It will be remembered that on the 31st of February, four years ago, Capt. Davidson, without having tasted either food or clothing for 92 days, propelled his bull chaser through the icy waters of Friends Creek in search of Dr. John Glass who was making a microscopic examination of an air well 59 feet below the surface. You recall perfectly that
when he arose to the surface with his find, he became entangled in his autointoxicatrix short-circuiting his megaphone and changing his legal address to Mount McKinley where he discovered Dr. Cook, thereby clearing up the controversy between the latter and the University of Copenhagen. I can speak for an hour on the deeds of this genius, but as half
of you are asleep and I have a two hour thirst on me I will give your testimonial into Capt. Davidson’s hands and adjourn the meeting.
In attempting to swim through the tears of the audience and reply to the chairman, Mr. Davidson was washed out the third-floor window and took to the hills. When last seen he was on Poplar Ridge gazing intently at this time piece and singing, "The Watch on the Rhine."
Project To Save Partridges
Several gentlemen have clubbed together for the purpose of feeding and saving the partridges now in danger of being starved out. To further their idea they are willing and will pay for the first 50 birds delivered live and well to Mr. William Sellers, the sum of $0.10 a bird. These cartridges will be cared for and liberated as soon as conditions
15th Amendment To Give Women the Vote
Votes for women is provided in a constitutional amendment introduced in the House by Representative Victor Berger, the Wisconsin Socialist and noted troublemaker. In the event of the ratification of the amendment (which few in this town think will happen), the amendment proposes to force its provisions by enacting that any state which attempts to
evade it, the basis of representation of that state shall be reduced in the proportion which the number of male citizens shall bear to the whole number of male and female citizens therein. Within a few months, Congress will be presented with a petition in favor of woman suffrage, signatures to which are now being secured by the Socialist party. These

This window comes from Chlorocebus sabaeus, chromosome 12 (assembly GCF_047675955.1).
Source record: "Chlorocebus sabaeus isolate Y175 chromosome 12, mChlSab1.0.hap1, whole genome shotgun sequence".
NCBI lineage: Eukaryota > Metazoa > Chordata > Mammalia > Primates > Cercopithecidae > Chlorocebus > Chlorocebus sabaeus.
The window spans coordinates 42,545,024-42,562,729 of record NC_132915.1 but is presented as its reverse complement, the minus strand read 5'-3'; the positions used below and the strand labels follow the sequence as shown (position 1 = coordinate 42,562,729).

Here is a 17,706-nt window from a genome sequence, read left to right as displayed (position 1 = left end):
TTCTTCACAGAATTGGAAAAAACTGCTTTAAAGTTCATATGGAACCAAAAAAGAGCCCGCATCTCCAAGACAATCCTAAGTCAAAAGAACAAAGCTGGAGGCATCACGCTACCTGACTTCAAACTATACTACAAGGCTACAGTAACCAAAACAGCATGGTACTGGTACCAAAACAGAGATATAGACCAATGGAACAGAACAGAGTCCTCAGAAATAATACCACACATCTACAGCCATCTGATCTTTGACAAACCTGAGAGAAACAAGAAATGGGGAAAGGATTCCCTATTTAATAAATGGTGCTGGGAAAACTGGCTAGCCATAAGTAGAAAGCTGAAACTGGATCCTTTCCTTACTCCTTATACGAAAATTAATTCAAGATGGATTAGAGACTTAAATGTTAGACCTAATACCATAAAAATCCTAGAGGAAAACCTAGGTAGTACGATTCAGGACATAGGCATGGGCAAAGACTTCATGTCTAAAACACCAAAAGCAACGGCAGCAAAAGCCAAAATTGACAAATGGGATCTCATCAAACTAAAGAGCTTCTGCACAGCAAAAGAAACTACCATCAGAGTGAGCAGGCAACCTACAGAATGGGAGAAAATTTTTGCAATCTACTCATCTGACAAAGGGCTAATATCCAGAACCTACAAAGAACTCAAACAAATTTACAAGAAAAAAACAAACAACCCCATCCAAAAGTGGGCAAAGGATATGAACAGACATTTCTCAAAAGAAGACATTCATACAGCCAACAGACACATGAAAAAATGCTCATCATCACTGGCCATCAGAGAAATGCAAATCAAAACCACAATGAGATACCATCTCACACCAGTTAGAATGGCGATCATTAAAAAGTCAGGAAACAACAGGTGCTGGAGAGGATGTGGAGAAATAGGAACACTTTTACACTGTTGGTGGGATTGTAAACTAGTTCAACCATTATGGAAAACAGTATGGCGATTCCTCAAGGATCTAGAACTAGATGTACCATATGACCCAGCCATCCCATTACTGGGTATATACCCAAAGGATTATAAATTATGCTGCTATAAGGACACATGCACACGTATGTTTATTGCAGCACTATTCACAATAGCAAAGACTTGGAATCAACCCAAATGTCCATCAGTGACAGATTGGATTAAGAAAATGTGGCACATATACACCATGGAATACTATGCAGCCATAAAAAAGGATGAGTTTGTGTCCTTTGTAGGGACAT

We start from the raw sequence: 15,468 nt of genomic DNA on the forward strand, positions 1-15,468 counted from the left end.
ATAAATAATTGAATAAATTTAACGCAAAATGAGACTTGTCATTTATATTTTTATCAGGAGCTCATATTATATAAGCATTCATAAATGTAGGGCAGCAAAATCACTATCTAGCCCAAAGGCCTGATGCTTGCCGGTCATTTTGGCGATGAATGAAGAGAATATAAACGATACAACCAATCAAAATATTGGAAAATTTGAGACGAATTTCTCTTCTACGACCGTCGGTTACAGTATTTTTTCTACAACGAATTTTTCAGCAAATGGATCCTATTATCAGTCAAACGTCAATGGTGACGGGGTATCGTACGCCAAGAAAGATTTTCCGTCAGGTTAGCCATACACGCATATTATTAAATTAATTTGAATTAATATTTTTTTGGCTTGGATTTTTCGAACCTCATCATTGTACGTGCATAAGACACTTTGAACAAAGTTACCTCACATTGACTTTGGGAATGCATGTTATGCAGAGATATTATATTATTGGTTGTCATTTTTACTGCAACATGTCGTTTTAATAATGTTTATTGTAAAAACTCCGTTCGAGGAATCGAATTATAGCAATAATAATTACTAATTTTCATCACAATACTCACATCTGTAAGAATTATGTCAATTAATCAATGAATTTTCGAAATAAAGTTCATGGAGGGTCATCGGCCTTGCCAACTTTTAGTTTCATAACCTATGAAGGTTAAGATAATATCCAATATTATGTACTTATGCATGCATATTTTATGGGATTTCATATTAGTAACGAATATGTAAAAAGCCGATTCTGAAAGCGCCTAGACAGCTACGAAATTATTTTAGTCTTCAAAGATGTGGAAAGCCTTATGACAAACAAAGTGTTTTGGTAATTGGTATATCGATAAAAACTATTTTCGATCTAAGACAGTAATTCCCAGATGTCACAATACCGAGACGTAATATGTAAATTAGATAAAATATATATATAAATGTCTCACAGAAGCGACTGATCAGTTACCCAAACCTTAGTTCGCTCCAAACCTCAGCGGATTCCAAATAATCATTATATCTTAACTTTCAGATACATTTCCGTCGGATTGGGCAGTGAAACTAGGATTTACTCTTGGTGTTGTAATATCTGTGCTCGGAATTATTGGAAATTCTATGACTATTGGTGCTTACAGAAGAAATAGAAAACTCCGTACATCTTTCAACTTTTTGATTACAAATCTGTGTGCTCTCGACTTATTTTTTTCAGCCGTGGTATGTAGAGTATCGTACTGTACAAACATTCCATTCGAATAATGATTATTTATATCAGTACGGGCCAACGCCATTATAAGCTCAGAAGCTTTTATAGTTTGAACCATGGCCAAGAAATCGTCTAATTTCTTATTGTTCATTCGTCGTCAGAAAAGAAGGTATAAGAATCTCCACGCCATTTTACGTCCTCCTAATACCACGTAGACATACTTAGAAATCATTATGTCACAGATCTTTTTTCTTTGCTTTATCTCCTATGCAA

rabble-rousers have yet to show their faces in our fair town and undoubtedly will receive a hot reception from the men of this town if they should.
Cole’s Cavalry Reunion
Cole’s Veteran Associations, Maryland Volunteers, held its 48th annual reunion. It was the 40th anniversary of the midnight battle in the snow in Loudoun Heights Virginia January 10, 1864. It was decided that a visit to Harpers Ferry, the base of operations of the troop, would be held September 12.
E. C. W. Schubel, D.V.S, a member of the faculty of the United States College of Veterinary Surgery, expects, in a few weeks, to be associated in the practice of his profession with Dr. Reigle in Emmitsburg. Dr. and Mrs. Schubel, R.N., will make his home in this place as soon as he can close up his affairs in Washington.
Source of Disturbance Arrested
A warrant was issued Tuesday morning for the arrest of Frank Lidie of Thurmont for swearing and creating a disturbance in Emmitsburg. Justice MacGil says he intends to break up such disturbances in the future and if the evidence justifies it, he will give Lidie a heavy fine. The minimum fine for offenses of this nature is $5 and a maximum of $10.
Read Prior '100 Years Ago this Month'